The week of the show, Doug Varone and Company’s dancers swooped into our Monday night rehearsal from 6:15-9:15pm. Suddenly, the Swarthmore Dance Ensemble was elevated to the major leagues! 

The company’s dancers patiently worked with us to perfect the choreography and tone of “Mass.” Unlike other professional and pre-professional companies with which I have worked, Doug Varone and his dancers were positive, inclusive, and energetic. Working with professional dancers is not always this rewarding. Choreographers often only care about their vision and ego, especially in the commercial industries. Many professional opportunities I have had outside of Swarthmore were not focused on helping me grow as a dancer or person. In contrast, each company member of Doug Varone and Dancers projected an innate and warm desire to help Swarthmore students transform into actual member of Doug Varone’s company for this performance. I felt a Swarthmore spirit of inclusion and kindness while I worked with Doug Varone and Dancers. Upon arriving, they strove to learn and remember each of our names. This felt welcoming to me, having often been referred to in professional dance settings as “the tall girl,” “you in the back,” or “number seventy-eight” (you get the gist). By calling each of us by name, the company members made me feel like I was their peer. The relationships Varone’s dancers created with us made the intense week leading to the performance feel like we were enfolded into their professional company.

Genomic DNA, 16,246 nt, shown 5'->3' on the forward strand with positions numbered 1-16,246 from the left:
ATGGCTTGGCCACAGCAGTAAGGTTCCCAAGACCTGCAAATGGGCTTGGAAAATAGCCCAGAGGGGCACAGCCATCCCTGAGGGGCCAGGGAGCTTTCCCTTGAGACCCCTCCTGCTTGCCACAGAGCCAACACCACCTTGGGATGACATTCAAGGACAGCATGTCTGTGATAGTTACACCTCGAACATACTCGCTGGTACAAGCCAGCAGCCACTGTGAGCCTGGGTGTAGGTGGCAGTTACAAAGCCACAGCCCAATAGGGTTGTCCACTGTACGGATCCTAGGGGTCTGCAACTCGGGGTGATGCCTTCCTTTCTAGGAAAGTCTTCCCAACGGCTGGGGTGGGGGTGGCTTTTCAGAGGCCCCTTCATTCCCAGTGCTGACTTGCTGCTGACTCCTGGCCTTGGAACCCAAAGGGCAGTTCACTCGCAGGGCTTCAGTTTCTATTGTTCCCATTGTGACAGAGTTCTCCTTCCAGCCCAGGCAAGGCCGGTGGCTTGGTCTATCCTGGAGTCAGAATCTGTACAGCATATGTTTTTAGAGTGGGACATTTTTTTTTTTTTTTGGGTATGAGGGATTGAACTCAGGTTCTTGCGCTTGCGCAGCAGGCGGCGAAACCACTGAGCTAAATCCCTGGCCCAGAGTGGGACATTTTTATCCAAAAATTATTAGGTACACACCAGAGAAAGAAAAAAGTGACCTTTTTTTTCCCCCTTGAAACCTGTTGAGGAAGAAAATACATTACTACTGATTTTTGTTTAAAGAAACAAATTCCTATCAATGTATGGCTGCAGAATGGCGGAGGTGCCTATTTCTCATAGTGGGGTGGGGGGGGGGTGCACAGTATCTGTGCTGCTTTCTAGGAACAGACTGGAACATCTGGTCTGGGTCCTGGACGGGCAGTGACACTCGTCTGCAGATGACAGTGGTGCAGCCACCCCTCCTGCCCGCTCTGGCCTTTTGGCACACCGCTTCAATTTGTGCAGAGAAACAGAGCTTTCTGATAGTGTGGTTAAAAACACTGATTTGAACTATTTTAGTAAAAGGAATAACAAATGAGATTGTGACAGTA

During the rehearsals, both casts of “Mass” got to run the choreography and receive notes and feedback from Varone and company members. This direct and specific attention was invaluable and personal because many of the company members had themselves danced our roles in “Mass.” The dancers share tips on how to execute individual movements based on their own experiences. During our Monday rehearsal, I got to work closely with company member Ryan Yamauchi to perfect the counts and exact positioning on my last trio. Also, Varone company members Dequan Lewis and Jake Bone helped students perfect their technique and positioning for complicated lifts. Each day, members of the Varone company also taught open master classes within the Swarthmore Dance Department. The week spent training with the company and learning more of its repertory transformed each of us from just being a student concerned about midterms into feeling like a professional dancer.